"Community" oriented entities like Fannie Mae in other words become more "shameless" in their money-dealings when the "proper risk" has been picked up by the taxpayer, thus making the economy less stable for the overall community.
In addition, Dionne argues that America "rose to power and wealth on the basis of a balance between the public and the private spheres, between government and the marketplace, and between our love of individualism and our quest for community." Dionne wants to claim that prior to 2008, conservatives even believed with sociologist Robert Nisbet that conservatism was about something larger than the family unit: "[Conservatism] insisted upon the primacy of society to the individual -- historically, logically, ethically."
As Christopher Chantrill wisely noted in an earlier essay that scrutinized Dionne's thin understanding of history: "If you want to understand conservatism today, you must start with the fact that conservatives today believe that the liberal welfare state destroys "'community.'"
This is a compelling point that echoes what all great conservative thinkers from Aristotle and Tocqueville to Burke and even the more Lockean inspired Hayek have concluded regarding the ideal relationship between individualism and community. In other words, creative analysis regarding the tension between self-interest and community has mostly been a product of great conservative thinking.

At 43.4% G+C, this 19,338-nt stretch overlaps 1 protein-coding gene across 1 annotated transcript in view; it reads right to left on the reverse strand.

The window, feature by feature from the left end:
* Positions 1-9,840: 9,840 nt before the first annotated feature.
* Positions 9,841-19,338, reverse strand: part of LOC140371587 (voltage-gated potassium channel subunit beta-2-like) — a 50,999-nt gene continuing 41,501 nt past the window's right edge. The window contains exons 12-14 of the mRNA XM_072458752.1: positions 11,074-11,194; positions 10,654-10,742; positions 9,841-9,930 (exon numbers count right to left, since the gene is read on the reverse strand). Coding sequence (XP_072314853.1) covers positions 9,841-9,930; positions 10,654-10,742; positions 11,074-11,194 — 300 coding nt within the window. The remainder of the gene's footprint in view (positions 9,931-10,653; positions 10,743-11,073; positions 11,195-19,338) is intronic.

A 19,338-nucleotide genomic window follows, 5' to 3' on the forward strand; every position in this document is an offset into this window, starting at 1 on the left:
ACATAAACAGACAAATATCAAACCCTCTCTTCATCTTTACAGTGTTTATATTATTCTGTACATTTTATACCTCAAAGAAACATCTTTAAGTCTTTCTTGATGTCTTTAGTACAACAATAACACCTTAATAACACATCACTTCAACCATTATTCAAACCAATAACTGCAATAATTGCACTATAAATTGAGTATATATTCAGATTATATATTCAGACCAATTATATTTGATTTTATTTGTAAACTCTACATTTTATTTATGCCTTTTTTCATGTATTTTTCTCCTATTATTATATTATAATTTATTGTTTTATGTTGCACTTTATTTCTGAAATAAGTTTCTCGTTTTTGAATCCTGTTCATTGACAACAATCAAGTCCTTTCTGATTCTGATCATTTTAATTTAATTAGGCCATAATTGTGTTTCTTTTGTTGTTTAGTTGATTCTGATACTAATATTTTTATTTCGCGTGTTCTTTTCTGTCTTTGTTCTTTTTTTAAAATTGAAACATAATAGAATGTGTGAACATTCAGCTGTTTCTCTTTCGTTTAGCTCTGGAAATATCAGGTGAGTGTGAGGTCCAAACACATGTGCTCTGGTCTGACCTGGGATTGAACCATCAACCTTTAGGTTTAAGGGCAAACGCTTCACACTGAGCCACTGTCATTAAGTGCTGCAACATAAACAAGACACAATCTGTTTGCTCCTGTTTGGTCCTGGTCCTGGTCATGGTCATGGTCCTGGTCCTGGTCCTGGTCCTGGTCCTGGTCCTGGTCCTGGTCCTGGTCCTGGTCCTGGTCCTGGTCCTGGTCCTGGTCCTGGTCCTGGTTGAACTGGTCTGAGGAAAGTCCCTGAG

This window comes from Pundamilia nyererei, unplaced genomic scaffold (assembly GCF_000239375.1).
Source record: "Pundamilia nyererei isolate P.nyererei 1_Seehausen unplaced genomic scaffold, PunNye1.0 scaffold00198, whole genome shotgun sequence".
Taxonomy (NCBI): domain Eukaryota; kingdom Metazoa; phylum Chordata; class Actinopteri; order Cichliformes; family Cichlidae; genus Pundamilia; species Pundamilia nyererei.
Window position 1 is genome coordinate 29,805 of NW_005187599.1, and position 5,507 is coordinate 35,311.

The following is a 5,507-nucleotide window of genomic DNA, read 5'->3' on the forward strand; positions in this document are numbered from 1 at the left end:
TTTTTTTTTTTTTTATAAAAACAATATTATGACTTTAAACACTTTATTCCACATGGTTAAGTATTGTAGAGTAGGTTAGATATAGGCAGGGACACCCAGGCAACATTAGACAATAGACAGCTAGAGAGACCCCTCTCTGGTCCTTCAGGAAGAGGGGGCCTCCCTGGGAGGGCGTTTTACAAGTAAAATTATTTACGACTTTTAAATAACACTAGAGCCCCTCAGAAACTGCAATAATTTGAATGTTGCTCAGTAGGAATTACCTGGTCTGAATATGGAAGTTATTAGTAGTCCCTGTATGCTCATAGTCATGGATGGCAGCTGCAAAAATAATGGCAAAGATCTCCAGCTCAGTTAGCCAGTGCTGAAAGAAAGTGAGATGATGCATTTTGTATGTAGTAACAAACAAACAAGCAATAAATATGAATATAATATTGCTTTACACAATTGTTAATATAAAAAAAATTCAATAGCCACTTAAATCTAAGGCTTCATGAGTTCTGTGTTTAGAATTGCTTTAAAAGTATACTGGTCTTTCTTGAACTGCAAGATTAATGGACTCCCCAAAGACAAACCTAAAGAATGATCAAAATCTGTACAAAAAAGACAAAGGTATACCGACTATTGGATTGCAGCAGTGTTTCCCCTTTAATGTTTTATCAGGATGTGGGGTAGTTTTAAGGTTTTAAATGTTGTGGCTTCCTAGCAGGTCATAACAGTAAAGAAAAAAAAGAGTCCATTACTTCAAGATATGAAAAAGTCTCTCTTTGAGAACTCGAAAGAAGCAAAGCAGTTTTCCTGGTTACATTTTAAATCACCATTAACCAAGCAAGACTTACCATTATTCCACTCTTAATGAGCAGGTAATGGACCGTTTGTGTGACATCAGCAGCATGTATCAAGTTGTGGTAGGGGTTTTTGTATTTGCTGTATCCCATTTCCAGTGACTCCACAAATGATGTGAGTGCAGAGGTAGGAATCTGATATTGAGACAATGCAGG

On the other hand, when modern day liberals like E.J. Dionne endeavor to convince conservatives that the conservative tradition regards "society" as primary and the individual as secondary he is betraying in my opinion a more socialist and/or fascist conception of power rather than a healthy illustration of community. In short, when liberals today invoke "community" they most probably have in mind "planning" and "power."
And since nowhere in Dionne's essay does he mention the word "freedom" Americans need to be highly concerned about Dionne's apparent sleight of hand between "robust role for government," "society" and "community."
Indeed, F.A. Hayek noted in his book The Mirage of Social Justice that what Dionne calls the "robust role for government" actually "destroys public spirit" and "deadens" community participation:
"Nothing can have a more deadening effect on real participation by the citizen than if government, instead of merely providing the essential framework for spontaneous growth, becomes monolithic and takes charge of the provisions for all needs which can be provided for only by the common efforts of many. . . . The present tendency of governments to bring all common interests of large groups under their control tends to destroy real public spirit; and as a result an increasing number of men and women are turning away from public life who in the past would have devoted much effort to public purposes."
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